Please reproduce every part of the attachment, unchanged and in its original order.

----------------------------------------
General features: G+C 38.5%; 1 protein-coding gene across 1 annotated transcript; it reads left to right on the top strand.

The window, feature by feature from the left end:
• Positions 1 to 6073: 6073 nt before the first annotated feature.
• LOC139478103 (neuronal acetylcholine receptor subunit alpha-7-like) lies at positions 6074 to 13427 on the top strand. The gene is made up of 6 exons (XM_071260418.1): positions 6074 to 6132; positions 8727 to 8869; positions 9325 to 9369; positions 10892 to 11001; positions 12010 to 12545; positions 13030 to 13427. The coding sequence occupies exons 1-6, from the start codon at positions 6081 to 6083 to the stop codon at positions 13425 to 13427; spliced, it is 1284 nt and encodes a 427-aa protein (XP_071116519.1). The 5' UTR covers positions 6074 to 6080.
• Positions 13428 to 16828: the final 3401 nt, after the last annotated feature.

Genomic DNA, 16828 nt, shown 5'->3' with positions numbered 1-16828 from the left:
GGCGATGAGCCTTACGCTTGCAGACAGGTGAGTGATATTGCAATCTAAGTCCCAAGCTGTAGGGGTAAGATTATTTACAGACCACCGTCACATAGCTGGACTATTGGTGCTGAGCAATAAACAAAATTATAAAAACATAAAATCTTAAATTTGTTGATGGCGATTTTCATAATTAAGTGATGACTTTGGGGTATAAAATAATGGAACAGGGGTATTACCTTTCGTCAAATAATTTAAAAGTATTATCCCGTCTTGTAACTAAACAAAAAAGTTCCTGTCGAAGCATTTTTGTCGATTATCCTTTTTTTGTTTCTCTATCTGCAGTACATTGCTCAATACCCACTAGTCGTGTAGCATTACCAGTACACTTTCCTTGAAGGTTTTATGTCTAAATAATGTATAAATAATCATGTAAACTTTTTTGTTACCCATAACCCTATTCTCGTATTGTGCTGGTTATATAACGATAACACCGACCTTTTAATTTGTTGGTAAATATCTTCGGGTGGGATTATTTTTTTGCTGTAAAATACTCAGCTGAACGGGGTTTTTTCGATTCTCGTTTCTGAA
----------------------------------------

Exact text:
General features: G+C 38.5%; 1 protein-coding gene across 1 annotated transcript; it reads left to right on the top strand.

The window, feature by feature from the left end:
• Positions 1 to 6073: 6073 nt before the first annotated feature.
• LOC139478103 (neuronal acetylcholine receptor subunit alpha-7-like) lies at positions 6074 to 13427 on the top strand. The gene is made up of 6 exons (XM_071260418.1): positions 6074 to 6132; positions 8727 to 8869; positions 9325 to 9369; positions 10892 to 11001; positions 12010 to 12545; positions 13030 to 13427. The coding sequence occupies exons 1-6, from the start codon at positions 6081 to 6083 to the stop codon at positions 13425 to 13427; spliced, it is 1284 nt and encodes a 427-aa protein (XP_071116519.1). The 5' UTR covers positions 6074 to 6080.
• Positions 13428 to 16828: the final 3401 nt, after the last annotated feature.

Genomic DNA, 16828 nt, shown 5'->3' with positions numbered 1-16828 from the left:
GGCGATGAGCCTTACGCTTGCAGACAGGTGAGTGATATTGCAATCTAAGTCCCAAGCTGTAGGGGTAAGATTATTTACAGACCACCGTCACATAGCTGGACTATTGGTGCTGAGCAATAAACAAAATTATAAAAACATAAAATCTTAAATTTGTTGATGGCGATTTTCATAATTAAGTGATGACTTTGGGGTATAAAATAATGGAACAGGGGTATTACCTTTCGTCAAATAATTTAAAAGTATTATCCCGTCTTGTAACTAAACAAAAAAGTTCCTGTCGAAGCATTTTTGTCGATTATCCTTTTTTTGTTTCTCTATCTGCAGTACATTGCTCAATACCCACTAGTCGTGTAGCATTACCAGTACACTTTCCTTGAAGGTTTTATGTCTAAATAATGTATAAATAATCATGTAAACTTTTTTGTTACCCATAACCCTATTCTCGTATTGTGCTGGTTATATAACGATAACACCGACCTTTTAATTTGTTGGTAAATATCTTCGGGTGGGATTATTTTTTTGCTGTAAAATACTCAGCTGAACGGGGTTTTTTCGATTCTCGTTTCTGAA